State suspends Jay Pelletz’s contractor license six months

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The state Office of Consumer Affairs and Business Regulation [OCABR] disciplined embattled Mutual Builders Inc. principal Jay Pelletz on May 6 with a six-month suspension of his contracting license and a $4,250 fine. The penalties followed a complaint hearing on April 4, involving Jeanty Pierre Paul of Dudley and his attempt to recoup nearly $80,000 he paid for work that was never finished.

As Worcester Sun has previously reported, Pelletz has been repeatedly accused of missing appointments, not addressing repairs, and taking deposits from customers and never starting work.

Mutual Builders' 660 Park Ave. office is for sale or lease by Mel Pelletz.

Patrick Sargent / For Worcester Sun

Mutual Builders’ 660 Park Ave. office is for sale or lease by Mel Pelletz.

Pierre Paul alleged Pelletz committed three violations of Massachusetts General Law 142A, which regulates home improvement contractors, including abandoning the project; making a misrepresentation to procure a contract with Pierre Paul; and failing to comply with a state order.

While the hearing officer, Jennifer Maldonado-Ong, found Pelletz in violation of only one of those allegations, abandoning and failing to complete the project, three other violations were cited.

The hearing found the agreement between Pierre Paul and Pelletz, who served as contractor, lender and mortgage broker, was “superfluous” and “improper.” That type of transaction is prohibited by state law.

That Pelletz demanded full payment for construction of the home before all work was completed was another violation, as was the insufficient contract used in the transaction, which was missing standard addendums such as payment schedule and a cancellation rights notice.

Additionally, the contract was missing a statement directly above the signature line warning the homebuyer not to sign the contract if any of the above were missing.

Attempts to reach Pelletz, including twice by phone late last week, have been unsuccessful since November.

Pierre Paul said work is left unfinished in the basement, where he says a new 80-gallon water heater should be installed. A two-car garage and rear deck have yet to be built, and a driveway and sidewalks remain incomplete.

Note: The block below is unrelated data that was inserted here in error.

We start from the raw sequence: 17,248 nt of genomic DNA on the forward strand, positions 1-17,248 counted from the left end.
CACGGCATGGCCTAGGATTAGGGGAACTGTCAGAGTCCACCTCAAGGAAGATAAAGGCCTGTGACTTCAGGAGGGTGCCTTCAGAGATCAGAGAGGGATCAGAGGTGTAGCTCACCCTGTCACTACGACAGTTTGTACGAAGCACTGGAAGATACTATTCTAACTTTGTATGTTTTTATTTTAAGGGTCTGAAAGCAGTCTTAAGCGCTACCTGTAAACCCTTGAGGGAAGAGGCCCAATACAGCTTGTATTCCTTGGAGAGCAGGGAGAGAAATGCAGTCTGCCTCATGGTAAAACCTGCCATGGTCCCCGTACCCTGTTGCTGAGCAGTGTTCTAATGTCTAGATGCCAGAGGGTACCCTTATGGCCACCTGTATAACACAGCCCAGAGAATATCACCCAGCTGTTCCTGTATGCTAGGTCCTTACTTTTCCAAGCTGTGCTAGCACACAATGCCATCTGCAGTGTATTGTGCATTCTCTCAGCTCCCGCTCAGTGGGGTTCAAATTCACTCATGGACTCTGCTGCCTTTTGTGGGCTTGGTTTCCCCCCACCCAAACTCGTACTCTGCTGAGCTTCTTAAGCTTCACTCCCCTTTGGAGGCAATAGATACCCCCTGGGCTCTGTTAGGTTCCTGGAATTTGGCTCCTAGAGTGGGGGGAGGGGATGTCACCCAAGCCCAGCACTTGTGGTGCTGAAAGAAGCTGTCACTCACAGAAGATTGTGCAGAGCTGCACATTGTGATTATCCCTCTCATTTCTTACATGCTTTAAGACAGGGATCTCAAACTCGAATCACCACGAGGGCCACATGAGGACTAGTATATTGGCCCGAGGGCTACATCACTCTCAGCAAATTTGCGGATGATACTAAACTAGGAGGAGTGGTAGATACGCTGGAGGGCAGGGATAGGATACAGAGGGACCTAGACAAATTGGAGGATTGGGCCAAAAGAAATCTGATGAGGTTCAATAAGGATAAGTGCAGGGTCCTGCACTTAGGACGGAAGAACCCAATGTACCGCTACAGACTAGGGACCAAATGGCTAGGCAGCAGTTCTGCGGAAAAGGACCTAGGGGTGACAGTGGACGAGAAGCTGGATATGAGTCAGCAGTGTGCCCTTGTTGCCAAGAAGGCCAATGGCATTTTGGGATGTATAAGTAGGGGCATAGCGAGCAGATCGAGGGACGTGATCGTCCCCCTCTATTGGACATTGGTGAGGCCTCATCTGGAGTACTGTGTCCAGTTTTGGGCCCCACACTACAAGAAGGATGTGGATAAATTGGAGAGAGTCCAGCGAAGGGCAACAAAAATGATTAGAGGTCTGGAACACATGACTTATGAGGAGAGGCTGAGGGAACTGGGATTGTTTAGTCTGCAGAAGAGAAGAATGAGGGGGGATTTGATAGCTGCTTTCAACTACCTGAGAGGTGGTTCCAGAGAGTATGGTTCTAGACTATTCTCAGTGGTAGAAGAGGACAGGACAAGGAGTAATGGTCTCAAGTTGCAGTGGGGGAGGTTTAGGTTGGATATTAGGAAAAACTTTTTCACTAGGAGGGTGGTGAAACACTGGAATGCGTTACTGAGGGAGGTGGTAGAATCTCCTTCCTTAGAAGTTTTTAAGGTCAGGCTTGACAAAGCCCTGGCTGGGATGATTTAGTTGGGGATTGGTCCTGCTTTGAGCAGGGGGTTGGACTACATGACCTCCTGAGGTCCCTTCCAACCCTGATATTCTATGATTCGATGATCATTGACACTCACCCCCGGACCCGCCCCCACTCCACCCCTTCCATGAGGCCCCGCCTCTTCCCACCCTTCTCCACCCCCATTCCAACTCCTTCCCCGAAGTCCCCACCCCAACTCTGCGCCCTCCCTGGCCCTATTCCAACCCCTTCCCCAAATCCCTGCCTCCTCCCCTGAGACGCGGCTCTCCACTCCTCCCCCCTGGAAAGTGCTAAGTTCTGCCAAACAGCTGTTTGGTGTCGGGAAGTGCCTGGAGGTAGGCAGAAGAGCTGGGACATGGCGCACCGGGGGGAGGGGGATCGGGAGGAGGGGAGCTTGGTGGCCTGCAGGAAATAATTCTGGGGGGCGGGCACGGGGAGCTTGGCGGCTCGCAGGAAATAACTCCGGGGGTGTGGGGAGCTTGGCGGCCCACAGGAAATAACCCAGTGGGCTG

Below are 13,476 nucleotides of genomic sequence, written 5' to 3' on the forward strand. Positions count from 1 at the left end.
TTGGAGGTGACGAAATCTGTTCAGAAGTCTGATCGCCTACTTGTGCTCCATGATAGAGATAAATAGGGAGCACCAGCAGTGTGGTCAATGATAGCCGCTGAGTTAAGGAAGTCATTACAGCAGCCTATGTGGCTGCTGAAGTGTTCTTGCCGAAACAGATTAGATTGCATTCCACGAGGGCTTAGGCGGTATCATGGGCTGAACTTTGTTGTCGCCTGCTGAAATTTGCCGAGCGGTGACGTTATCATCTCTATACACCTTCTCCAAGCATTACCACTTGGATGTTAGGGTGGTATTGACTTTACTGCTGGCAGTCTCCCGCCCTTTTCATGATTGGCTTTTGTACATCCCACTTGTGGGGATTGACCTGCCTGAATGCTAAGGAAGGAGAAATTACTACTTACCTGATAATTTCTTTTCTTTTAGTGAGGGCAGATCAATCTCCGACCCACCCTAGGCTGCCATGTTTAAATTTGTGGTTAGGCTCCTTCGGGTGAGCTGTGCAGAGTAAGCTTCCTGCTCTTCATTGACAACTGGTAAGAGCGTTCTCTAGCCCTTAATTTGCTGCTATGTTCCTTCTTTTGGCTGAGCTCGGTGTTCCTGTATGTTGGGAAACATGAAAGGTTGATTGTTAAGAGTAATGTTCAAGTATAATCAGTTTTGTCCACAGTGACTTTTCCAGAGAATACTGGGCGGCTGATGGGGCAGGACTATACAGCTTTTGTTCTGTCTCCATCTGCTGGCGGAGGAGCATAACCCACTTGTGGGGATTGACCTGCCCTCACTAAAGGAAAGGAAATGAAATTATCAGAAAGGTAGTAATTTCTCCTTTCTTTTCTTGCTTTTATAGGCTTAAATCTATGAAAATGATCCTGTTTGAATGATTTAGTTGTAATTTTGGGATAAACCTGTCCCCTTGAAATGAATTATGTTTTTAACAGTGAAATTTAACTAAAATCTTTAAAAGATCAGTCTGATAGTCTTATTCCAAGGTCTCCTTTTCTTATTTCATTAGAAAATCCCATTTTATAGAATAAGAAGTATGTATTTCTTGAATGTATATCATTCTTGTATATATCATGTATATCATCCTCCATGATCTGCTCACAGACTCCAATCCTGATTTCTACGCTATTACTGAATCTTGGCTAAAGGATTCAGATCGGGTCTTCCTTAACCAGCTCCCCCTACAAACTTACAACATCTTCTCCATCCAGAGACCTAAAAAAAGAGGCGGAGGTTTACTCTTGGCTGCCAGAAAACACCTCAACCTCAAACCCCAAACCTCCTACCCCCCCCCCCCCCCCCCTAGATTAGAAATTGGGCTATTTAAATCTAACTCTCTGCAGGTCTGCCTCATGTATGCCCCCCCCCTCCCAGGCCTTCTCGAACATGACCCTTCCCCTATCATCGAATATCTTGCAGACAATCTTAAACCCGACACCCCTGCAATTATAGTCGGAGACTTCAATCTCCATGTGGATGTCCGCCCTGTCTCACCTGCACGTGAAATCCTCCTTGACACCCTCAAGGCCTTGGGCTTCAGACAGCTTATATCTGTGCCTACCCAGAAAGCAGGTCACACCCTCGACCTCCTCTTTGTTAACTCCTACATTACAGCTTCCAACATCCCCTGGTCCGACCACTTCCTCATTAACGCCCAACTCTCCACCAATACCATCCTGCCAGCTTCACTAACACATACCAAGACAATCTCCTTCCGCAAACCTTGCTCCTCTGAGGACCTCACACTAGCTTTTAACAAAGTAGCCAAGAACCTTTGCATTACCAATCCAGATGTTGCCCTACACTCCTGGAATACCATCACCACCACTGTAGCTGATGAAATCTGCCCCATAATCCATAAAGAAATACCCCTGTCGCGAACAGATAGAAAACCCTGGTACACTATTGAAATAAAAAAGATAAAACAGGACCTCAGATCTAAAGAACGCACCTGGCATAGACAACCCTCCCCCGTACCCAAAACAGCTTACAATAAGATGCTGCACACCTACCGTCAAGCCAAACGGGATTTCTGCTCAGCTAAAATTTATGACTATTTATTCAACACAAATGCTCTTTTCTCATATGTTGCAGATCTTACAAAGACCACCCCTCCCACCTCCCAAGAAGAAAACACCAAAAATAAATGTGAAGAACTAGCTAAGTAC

“The water heater he put it in isn’t large enough for this house. The house plan says he was supposed to put in an 80-gallon water heater. He put in a 50-gallon,” Pierre Paul said.

In the end Pierre Paul paid Pelletz $77,500 and an additional $6,000 for lawyer’s fees since last year. Pierre Paul said he was considering a civil suit. The Sun was unable to confirm.

Pierre Paul said he can’t afford to hire another contractor to finish the work until he’s reimbursed by Pelletz. “I don’t want that guy to come to my house. He’s a liar and a thief. He’s never going to pay me back my money,” Pierre Paul said.

Pelletz is now on the hook to the state, as well. The regulatory office fined him $1,000 for failure to complete Pierre Paul’s home; issued a $1,500 fine for serving as both lender and mortgage broker in a residential contracting transaction; $1,500 for demanding final payment before the project was completed; and $250 for the incomplete contract, according to the state order.

Pelletz was required to immediately surrender his home improvement contractor Certificate of Registration (#175330), which will be suspended until Nov. 6. The registration expires May 8, 2017.

He has until tomorrow, June 6, to pay his fines and request an appeal.

Christopher Goetcheus, spokesman for the state consumer-business office, said June 2 that Pelletz had not paid his administrative penalties, nor had he appealed the decision. He had not made contact at all, Goetcheus said.